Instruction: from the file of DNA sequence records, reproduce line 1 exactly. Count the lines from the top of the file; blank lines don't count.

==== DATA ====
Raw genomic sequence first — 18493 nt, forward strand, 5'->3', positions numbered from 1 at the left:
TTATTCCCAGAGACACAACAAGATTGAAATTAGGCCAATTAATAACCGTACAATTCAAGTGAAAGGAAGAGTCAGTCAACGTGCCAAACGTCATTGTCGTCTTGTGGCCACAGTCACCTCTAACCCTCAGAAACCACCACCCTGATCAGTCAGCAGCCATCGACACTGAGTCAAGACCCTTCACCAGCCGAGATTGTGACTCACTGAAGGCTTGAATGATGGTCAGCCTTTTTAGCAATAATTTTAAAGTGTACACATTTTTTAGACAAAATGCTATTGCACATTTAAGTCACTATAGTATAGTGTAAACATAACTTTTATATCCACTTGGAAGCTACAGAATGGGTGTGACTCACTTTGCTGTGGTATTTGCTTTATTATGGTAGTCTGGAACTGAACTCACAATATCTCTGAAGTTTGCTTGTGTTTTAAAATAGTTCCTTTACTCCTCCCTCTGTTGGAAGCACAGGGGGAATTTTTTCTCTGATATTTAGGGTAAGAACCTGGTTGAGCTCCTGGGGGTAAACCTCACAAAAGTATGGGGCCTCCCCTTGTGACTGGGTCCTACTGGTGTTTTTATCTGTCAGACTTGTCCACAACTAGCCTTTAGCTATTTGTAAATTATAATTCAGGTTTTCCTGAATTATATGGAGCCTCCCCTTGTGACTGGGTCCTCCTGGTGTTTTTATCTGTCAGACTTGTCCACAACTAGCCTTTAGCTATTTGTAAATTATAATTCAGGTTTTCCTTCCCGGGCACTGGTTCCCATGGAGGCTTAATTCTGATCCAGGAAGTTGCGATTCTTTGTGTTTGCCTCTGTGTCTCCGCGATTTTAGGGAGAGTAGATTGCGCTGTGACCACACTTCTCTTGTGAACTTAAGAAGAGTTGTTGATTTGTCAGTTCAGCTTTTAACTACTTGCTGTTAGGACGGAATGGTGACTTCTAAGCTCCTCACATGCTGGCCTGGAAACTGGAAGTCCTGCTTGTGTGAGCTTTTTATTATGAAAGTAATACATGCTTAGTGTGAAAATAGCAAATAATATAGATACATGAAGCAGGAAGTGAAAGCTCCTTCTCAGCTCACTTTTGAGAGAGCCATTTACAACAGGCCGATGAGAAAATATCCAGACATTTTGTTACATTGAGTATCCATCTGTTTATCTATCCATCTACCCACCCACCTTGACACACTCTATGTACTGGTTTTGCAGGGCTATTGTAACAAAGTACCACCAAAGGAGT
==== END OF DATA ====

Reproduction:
Raw genomic sequence first — 18493 nt, forward strand, 5'->3', positions numbered from 1 at the left: